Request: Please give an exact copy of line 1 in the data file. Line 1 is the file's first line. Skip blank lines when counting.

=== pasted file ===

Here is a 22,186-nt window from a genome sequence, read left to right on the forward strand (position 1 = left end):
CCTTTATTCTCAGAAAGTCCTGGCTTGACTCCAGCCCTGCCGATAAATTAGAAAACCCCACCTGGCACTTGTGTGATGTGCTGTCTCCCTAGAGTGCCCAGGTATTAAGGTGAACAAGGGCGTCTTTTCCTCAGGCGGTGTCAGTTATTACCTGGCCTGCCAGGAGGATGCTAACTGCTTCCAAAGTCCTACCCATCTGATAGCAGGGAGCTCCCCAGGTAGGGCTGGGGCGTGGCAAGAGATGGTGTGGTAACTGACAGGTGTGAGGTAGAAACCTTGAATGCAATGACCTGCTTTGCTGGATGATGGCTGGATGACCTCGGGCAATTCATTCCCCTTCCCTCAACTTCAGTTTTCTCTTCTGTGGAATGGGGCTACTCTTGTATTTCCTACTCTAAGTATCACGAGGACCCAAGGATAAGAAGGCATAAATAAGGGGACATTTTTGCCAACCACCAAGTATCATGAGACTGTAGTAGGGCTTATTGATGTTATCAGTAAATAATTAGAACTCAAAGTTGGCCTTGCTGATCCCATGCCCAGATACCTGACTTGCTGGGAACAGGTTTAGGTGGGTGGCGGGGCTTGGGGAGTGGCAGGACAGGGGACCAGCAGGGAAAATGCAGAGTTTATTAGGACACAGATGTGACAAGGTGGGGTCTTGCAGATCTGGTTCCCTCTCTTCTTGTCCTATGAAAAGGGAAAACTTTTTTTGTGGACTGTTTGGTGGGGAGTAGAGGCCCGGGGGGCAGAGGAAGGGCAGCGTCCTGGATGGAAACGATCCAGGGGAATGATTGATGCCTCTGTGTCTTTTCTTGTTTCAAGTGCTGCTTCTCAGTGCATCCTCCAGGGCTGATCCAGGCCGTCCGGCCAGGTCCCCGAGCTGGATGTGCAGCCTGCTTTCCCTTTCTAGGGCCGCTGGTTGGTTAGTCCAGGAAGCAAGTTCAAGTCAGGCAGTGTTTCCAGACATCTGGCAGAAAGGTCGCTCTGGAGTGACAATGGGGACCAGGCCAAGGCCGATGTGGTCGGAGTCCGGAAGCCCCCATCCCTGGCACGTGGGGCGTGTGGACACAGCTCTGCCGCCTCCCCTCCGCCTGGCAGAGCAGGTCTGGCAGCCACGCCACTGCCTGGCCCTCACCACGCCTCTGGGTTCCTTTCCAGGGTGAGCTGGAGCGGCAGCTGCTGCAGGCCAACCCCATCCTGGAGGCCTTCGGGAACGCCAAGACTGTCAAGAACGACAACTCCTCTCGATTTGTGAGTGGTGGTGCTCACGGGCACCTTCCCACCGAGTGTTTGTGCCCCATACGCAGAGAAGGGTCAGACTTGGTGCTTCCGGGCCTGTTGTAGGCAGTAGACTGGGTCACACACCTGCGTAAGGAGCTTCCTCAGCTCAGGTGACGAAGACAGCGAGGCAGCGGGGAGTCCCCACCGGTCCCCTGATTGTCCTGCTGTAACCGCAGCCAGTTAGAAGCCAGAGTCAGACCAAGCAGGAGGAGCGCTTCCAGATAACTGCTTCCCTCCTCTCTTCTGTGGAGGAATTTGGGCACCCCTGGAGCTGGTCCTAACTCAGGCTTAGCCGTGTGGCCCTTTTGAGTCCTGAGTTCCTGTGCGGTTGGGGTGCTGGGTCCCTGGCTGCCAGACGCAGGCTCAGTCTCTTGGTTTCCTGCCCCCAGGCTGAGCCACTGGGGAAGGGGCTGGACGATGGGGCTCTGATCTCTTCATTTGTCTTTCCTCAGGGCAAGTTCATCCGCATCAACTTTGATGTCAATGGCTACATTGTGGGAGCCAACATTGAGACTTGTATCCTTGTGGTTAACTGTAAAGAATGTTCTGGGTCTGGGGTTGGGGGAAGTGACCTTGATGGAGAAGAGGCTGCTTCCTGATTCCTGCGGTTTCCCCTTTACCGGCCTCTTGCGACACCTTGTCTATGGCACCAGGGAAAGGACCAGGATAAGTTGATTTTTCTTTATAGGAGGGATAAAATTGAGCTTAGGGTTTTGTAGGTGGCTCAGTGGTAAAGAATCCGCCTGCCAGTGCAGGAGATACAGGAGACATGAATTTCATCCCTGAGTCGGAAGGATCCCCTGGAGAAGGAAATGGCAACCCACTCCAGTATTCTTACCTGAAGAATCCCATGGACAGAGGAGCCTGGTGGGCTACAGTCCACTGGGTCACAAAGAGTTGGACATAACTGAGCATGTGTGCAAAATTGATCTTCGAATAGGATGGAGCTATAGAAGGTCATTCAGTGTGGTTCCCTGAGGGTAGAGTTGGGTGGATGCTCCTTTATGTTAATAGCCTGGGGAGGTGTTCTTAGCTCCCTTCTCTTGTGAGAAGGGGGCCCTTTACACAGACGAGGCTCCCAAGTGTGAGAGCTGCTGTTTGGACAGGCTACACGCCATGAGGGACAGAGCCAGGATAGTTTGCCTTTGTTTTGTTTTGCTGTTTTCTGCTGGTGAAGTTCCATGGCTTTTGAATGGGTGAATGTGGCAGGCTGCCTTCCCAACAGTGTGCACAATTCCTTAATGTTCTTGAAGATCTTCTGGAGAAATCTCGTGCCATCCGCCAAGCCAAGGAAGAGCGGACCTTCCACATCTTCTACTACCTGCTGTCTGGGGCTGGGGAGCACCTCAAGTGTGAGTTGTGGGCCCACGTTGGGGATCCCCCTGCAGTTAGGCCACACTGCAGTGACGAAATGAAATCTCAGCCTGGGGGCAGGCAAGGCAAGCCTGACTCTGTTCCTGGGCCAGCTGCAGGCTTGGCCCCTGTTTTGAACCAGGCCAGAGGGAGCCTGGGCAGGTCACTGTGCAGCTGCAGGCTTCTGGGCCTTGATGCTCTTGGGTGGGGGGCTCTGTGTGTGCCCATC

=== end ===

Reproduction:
Here is a 22,186-nt window from a genome sequence, read left to right on the forward strand (position 1 = left end):